History Lesson

‘The Boys in the Band’ Is Perfectly Lost in LGBT Time

‘The Boys in the Band’ is back on Broadway, and the pre-Stonewall 1968 play still has some harsh truths to tell about gay self-hatred and self-expression. It’s also very funny.

Joan Marcus

The poor cracked crab: unloved but at least unscathed at the end of The Boys in the Band. The dish, prepared by host Michael for his friend Harold’s birthday, goes untouched and unfeasted upon during Mart Crowley’s 1968 play; the characters, all guests and ready to party and bitch deep from their cocktail coupes, have far juicier morsels to devour.

Here, I will prepare for the contents of that uneaten dish of crab to land squarely on my head, judging from younger friends and colleagues who have, to a fault, really not enjoyed the Broadway revival of The Boys in the Band. Other friends (in their 40s and older) have loved it.

This is a generalization, and mine is an admittedly small, unscientific sample, but it perhaps illustrates a stark division in gay cultural experience and expectation. Or maybe, at the end of a very long gay day—and, as a teenager way back in the Crustaceous Period of the 1980s, I heard of The Boys in the Band long before I saw the film—it comes down to the individual, and the strange symphony of emotions that watching The Boys in the Band can elicit.

You may laugh, you may grizzle at how antic it seems, you may laugh a bit more, and then wonder why everyone on stage is so camp and not-camp, watchful, and also silly, glowering and also overwrought. For they are all, at different moments, all of these things.

In Joe Mantello’s brilliant and sometimes puzzling staging at the Booth Theatre, featuring many well-known gay faces (Jim Parsons, Zachary Quinto, Matt Bomer, and Andrew Rannells among them), the vibe couldn’t be more different from the infamous 1970 movie, directed by William Friedkin.

That felt very much like a downtown New York apartment of its era: unremarkable, but inside a haven, with a balcony of twinkling lights where the men danced to “Heatwave” by Martha and the Vandellas, before their carousing is interrupted by the stunned, agony-streaked face of Alan (Brian Hutchison), Michael’s old college roommate, who’s probably in the closet and his own powder-keg of unresolved everything.

From then on: a cavalcade of revelation, chaos, laughter, pain, and Alan, head in his hands, not daring to look at it all unfold.

The nature of the play’s wincing pain and the nature of its catty pleasure has caused eras of questioning itself for gay audiences. One current of thought is that the lacerating self-hatred expressed by some of the characters, the lack of confidence, and debilitating fears around their sexuality is itself antic. The line of thinking goes: We’ve moved on. Who are these whining victims?

But bringing contemporary politics and identity changes to bear on a play from 1968, while inevitable, is unfair. Here’s a suggestion for this revival: why not treat The Boys in the Band in the context in which it was written, at the time it was written? Judge it as a snapshot of its time, and then enjoy or critique it as such. The play is more than a gallery of stereotypes.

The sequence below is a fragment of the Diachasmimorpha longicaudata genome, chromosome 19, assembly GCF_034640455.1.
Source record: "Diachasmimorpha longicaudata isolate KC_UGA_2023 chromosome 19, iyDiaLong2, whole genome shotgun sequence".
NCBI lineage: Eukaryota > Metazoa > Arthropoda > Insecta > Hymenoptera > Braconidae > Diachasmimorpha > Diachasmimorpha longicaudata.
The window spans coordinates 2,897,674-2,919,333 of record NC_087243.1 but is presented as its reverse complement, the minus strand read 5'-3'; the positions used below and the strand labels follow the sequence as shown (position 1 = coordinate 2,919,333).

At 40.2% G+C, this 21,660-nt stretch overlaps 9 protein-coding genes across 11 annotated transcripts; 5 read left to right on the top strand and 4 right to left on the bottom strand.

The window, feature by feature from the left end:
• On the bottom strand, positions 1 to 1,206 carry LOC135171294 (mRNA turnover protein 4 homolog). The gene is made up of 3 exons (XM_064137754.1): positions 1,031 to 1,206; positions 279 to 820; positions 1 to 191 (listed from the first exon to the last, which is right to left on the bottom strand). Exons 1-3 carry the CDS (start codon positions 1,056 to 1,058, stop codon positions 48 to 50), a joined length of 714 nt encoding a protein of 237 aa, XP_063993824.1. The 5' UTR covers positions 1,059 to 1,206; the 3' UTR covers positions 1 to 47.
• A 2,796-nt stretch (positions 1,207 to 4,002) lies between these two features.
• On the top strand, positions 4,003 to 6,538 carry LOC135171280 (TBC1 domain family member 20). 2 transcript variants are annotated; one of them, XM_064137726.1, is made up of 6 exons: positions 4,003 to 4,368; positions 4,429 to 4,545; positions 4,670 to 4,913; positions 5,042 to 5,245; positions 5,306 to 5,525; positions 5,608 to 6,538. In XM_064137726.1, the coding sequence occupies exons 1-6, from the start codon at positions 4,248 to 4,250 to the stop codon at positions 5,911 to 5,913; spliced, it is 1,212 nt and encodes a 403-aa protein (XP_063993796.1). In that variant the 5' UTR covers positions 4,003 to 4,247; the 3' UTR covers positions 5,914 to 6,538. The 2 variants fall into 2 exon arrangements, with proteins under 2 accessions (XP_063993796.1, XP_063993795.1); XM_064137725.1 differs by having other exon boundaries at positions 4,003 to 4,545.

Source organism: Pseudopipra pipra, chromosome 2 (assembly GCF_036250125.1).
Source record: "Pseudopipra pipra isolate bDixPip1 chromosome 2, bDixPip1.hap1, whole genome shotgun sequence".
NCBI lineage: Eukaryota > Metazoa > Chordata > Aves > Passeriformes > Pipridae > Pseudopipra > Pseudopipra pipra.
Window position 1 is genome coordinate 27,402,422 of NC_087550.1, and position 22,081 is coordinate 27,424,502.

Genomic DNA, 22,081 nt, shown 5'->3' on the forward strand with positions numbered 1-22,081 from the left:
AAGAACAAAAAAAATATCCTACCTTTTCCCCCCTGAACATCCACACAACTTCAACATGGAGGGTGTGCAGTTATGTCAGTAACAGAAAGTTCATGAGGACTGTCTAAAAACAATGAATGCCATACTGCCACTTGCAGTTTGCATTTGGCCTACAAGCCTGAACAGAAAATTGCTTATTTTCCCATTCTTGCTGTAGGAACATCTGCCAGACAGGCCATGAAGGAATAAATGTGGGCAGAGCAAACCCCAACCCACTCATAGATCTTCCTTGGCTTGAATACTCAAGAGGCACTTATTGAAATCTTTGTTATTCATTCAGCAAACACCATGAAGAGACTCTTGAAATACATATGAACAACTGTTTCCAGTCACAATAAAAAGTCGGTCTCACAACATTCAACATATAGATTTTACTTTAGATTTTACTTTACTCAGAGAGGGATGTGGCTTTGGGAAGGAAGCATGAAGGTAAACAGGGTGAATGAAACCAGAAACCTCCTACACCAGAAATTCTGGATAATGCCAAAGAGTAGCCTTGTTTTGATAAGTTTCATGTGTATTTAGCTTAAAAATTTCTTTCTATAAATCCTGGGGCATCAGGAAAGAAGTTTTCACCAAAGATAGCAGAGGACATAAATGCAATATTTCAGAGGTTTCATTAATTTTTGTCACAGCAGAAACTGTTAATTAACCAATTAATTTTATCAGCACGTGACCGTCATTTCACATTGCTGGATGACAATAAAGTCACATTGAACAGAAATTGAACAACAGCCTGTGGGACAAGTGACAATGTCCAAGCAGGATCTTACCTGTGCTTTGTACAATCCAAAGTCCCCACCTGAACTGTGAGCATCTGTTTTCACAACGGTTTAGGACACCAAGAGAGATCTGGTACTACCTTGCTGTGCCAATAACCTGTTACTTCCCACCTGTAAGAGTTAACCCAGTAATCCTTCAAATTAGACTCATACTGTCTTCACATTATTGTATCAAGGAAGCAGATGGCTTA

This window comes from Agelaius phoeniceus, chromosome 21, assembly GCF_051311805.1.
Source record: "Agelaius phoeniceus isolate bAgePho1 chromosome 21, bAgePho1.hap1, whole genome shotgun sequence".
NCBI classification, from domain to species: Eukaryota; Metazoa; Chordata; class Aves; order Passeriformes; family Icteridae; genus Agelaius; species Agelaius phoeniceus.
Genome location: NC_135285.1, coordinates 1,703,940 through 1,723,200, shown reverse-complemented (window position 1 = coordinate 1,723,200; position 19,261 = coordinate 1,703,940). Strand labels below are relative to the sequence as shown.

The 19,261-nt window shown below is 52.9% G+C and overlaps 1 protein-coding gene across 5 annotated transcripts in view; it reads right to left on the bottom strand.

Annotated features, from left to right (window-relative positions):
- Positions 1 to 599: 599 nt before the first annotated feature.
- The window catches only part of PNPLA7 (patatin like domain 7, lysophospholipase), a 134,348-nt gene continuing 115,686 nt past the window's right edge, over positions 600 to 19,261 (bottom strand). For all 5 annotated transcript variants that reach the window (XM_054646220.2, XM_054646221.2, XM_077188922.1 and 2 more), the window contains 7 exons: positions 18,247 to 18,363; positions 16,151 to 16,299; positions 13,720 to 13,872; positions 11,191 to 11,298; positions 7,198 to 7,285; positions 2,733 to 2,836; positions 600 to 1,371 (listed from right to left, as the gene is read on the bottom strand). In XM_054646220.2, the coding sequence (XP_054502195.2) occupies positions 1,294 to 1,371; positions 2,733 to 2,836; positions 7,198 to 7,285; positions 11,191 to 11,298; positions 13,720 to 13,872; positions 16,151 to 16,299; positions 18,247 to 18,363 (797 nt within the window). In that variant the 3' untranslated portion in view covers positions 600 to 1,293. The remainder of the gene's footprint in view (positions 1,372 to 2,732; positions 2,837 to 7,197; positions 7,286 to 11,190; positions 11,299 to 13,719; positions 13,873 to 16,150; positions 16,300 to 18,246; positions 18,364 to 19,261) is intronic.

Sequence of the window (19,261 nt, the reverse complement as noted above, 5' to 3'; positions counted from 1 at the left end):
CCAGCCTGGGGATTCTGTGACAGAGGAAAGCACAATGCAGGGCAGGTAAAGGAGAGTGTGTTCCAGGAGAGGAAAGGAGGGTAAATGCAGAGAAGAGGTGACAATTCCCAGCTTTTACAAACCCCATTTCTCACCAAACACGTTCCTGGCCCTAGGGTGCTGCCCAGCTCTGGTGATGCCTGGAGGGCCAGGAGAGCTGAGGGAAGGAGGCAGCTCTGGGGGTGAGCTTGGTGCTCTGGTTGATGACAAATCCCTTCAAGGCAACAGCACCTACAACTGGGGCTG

The confusing thing, if you take this task on, is just what time Mantello means this to be. The plush cushions and smoked glass of David Zinn’s set seem to suggest Deep Halston, 1977. His clothing ensembles are an era-jumbling mish-mash, but white jeans and retro sweaters seem to suggest the late 1990s, or, ummm, right now.

Wherever “the boys” are this time around, it doesn’t feel or look like 1968. This must be deliberate: Has Mantello unhooked them from their pre-Stonewall perch to give them a more contemporary feel, not to bring them up to date but to leave them suspended meaningfully in time? Whatever, it makes the very 1968 images of gay men feel critically not of their time.

Michael is a snappy, initially perfect host, and Parsons plays him with first the jaded warmth of a man who knows his throng too well. But note, as my friend did, that he spends beyond his means, living a small-scale fantasy life of glamour that the everyday impinges upon. The things and booze are there to ward off demons. And it’s Michael’s demons that eventually take a ferocious hold of the evening.

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Into the apartment next comes Donald (Bomer), who—and you have to love the happy sighs and polite whistles of the audience at this point—strips off for a shower. Donald is a good sparring partner, and then an object of desire and observer. He says not much for a considerable amount of time.

In Hank (Tuc Watkins) and Larry (Rannells), Crowley, many years before any writers were even contemplating the topic, interrogates gay coupledom. This was at a time when there were few models of such relationships, nothing to emulate, no path to follow but your own. And this is no sappy romantic analysis: Rannells and Watkins beautifully capture two very different individuals, one older and quiet, the other younger and horny and questioning, who want to be together but maybe not in the sense that convention dictates.

Emory (the riotously mugging Robin de Jesús) is an old-school screaming queen, but he’s an old-school screaming queen who’s also a real person who isn’t about to meekly accept Alan’s threatening homophobic behavior; and he’s also felt the pain of lost love.

If the racism-baiting elements of his relationship with the play’s only black character, Bernard (the excellent Michael Benjamin Washington; Emory calls him the Queen of Spades and much else), Crowley writes a scene that unpacks that racism and its intersection with the men’s intimacy and cultural status.

The show’s adept scene-stealer is Cowboy (Charlie Carver), the pretty young man who is Harold’s birthday gift. Carver perfectly captures his vapid vacancy, and his sharp talent for simple truths at the worst moment. (Parsons looms over him in near-apoplexy when Cowboy is at his cutest and dumbest, just as Dorothy does to Rose in The Golden Girls at the end of one of her interminable St. Olaf stories.)